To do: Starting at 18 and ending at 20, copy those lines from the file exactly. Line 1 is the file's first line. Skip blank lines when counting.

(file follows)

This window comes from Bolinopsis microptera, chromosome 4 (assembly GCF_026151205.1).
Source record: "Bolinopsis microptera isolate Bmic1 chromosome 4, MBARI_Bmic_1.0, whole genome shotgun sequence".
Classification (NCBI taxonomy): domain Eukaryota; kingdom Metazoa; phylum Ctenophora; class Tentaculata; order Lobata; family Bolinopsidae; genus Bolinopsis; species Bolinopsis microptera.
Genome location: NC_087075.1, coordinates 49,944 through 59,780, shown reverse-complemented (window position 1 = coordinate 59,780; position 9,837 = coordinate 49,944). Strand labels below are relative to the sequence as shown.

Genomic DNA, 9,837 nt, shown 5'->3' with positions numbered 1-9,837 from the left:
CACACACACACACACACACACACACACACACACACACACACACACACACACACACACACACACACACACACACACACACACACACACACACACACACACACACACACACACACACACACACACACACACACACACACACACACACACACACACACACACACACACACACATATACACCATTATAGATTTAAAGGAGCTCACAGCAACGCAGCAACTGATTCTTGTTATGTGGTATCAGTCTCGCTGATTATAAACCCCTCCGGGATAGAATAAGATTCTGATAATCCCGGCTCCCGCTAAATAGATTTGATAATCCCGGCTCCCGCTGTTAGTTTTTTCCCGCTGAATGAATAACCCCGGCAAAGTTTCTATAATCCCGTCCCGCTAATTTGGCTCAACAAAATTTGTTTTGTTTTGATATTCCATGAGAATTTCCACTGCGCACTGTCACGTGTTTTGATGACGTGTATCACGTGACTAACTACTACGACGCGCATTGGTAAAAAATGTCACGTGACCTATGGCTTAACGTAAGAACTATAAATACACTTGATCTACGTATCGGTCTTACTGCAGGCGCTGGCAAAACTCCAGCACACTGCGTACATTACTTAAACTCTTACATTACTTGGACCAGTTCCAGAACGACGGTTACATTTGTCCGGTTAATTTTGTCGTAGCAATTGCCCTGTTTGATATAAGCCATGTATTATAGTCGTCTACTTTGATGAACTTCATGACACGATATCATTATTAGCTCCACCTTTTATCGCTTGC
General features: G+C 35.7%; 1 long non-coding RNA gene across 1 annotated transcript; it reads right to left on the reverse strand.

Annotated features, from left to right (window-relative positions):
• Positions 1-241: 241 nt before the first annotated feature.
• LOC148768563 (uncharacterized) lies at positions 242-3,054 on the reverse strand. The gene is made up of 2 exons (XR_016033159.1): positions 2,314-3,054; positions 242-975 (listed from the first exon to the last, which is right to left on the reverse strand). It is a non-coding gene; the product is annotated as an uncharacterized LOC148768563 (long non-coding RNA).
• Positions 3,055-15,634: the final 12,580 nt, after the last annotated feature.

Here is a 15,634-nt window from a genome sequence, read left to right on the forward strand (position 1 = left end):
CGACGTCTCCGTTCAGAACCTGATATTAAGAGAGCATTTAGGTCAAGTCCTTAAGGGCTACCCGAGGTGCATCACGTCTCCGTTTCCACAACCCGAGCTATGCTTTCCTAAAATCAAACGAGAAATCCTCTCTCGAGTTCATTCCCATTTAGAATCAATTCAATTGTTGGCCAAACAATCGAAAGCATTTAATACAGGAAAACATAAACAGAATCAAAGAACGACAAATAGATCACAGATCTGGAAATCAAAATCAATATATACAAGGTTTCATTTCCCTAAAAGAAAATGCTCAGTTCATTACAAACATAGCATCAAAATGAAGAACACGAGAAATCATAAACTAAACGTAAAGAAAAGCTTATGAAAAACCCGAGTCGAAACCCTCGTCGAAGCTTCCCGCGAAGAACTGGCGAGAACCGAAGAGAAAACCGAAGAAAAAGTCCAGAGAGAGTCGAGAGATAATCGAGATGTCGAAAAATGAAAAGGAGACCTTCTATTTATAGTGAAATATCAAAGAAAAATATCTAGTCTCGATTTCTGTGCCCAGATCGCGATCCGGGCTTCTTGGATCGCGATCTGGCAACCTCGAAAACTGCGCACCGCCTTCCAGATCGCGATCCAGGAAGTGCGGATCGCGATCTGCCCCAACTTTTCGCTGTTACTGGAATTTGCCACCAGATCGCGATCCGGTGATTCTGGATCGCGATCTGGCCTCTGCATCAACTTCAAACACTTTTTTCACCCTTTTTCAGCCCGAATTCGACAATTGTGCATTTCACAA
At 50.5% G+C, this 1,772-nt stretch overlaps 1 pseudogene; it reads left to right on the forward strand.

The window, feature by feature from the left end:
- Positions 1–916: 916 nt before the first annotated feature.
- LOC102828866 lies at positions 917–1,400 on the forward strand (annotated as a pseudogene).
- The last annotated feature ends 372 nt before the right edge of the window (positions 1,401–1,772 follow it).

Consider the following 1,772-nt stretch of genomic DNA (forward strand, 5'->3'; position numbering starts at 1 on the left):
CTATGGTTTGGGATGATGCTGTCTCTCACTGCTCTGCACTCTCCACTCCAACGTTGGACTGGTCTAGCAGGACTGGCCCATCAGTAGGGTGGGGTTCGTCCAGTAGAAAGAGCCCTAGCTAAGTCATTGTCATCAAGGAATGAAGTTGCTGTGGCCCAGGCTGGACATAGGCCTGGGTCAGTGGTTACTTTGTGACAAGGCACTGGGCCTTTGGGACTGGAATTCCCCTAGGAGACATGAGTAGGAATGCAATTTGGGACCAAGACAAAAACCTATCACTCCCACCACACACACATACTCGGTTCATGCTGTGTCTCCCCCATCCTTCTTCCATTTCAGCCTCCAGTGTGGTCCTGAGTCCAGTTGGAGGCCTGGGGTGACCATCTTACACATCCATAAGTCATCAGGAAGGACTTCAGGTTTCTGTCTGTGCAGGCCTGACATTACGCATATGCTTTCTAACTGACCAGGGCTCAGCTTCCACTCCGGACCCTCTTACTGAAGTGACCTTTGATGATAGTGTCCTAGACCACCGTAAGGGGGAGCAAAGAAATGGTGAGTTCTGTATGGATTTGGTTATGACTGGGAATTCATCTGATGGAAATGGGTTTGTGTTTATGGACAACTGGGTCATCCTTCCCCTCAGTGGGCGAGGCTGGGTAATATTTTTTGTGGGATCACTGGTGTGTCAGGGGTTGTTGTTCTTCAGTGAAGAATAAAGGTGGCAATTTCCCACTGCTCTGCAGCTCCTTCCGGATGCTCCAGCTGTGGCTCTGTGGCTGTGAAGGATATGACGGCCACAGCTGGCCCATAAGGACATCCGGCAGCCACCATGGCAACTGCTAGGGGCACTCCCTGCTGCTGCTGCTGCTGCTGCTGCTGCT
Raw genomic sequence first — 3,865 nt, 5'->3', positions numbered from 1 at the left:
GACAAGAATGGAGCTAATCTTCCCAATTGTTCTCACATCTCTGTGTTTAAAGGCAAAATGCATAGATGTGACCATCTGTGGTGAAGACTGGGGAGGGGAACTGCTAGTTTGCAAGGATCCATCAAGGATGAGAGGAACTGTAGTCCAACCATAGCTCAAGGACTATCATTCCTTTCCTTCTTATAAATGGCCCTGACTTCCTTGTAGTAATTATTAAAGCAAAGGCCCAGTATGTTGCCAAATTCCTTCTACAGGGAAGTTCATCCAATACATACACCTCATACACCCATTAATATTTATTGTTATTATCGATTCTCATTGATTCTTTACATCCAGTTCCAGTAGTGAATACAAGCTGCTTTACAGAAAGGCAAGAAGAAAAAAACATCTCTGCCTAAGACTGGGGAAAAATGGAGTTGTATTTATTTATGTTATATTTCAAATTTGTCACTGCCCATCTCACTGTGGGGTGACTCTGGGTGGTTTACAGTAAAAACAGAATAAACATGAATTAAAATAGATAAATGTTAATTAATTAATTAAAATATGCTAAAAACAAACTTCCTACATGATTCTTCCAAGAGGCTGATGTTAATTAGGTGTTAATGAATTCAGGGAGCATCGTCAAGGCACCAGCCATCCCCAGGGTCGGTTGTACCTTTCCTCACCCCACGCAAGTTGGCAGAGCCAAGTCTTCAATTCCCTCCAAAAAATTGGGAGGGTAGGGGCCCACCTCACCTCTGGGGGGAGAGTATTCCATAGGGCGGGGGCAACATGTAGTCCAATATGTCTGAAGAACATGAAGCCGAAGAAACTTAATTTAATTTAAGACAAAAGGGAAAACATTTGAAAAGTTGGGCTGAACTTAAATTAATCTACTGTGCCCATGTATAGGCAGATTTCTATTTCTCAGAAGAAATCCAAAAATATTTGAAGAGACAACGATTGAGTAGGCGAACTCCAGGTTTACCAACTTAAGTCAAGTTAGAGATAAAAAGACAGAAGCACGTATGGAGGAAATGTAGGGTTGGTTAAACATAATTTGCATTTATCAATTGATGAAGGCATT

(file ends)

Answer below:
- The last annotated feature ends 372 nt before the right edge of the window (positions 1,401–1,772 follow it).

Consider the following 1,772-nt stretch of genomic DNA (forward strand, 5'->3'; position numbering starts at 1 on the left):
CTATGGTTTGGGATGATGCTGTCTCTCACTGCTCTGCACTCTCCACTCCAACGTTGGACTGGTCTAGCAGGACTGGCCCATCAGTAGGGTGGGGTTCGTCCAGTAGAAAGAGCCCTAGCTAAGTCATTGTCATCAAGGAATGAAGTTGCTGTGGCCCAGGCTGGACATAGGCCTGGGTCAGTGGTTACTTTGTGACAAGGCACTGGGCCTTTGGGACTGGAATTCCCCTAGGAGACATGAGTAGGAATGCAATTTGGGACCAAGACAAAAACCTATCACTCCCACCACACACACATACTCGGTTCATGCTGTGTCTCCCCCATCCTTCTTCCATTTCAGCCTCCAGTGTGGTCCTGAGTCCAGTTGGAGGCCTGGGGTGACCATCTTACACATCCATAAGTCATCAGGAAGGACTTCAGGTTTCTGTCTGTGCAGGCCTGACATTACGCATATGCTTTCTAACTGACCAGGGCTCAGCTTCCACTCCGGACCCTCTTACTGAAGTGACCTTTGATGATAGTGTCCTAGACCACCGTAAGGGGGAGCAAAGAAATGGTGAGTTCTGTATGGATTTGGTTATGACTGGGAATTCATCTGATGGAAATGGGTTTGTGTTTATGGACAACTGGGTCATCCTTCCCCTCAGTGGGCGAGGCTGGGTAATATTTTTTGTGGGATCACTGGTGTGTCAGGGGTTGTTGTTCTTCAGTGAAGAATAAAGGTGGCAATTTCCCACTGCTCTGCAGCTCCTTCCGGATGCTCCAGCTGTGGCTCTGTGGCTGTGAAGGATATGACGGCCACAGCTGGCCCATAAGGACATCCGGCAGCCACCATGGCAACTGCTAGGGGCACTCCCTGCTGCTGCTGCTGCTGCTGCTGCTGCT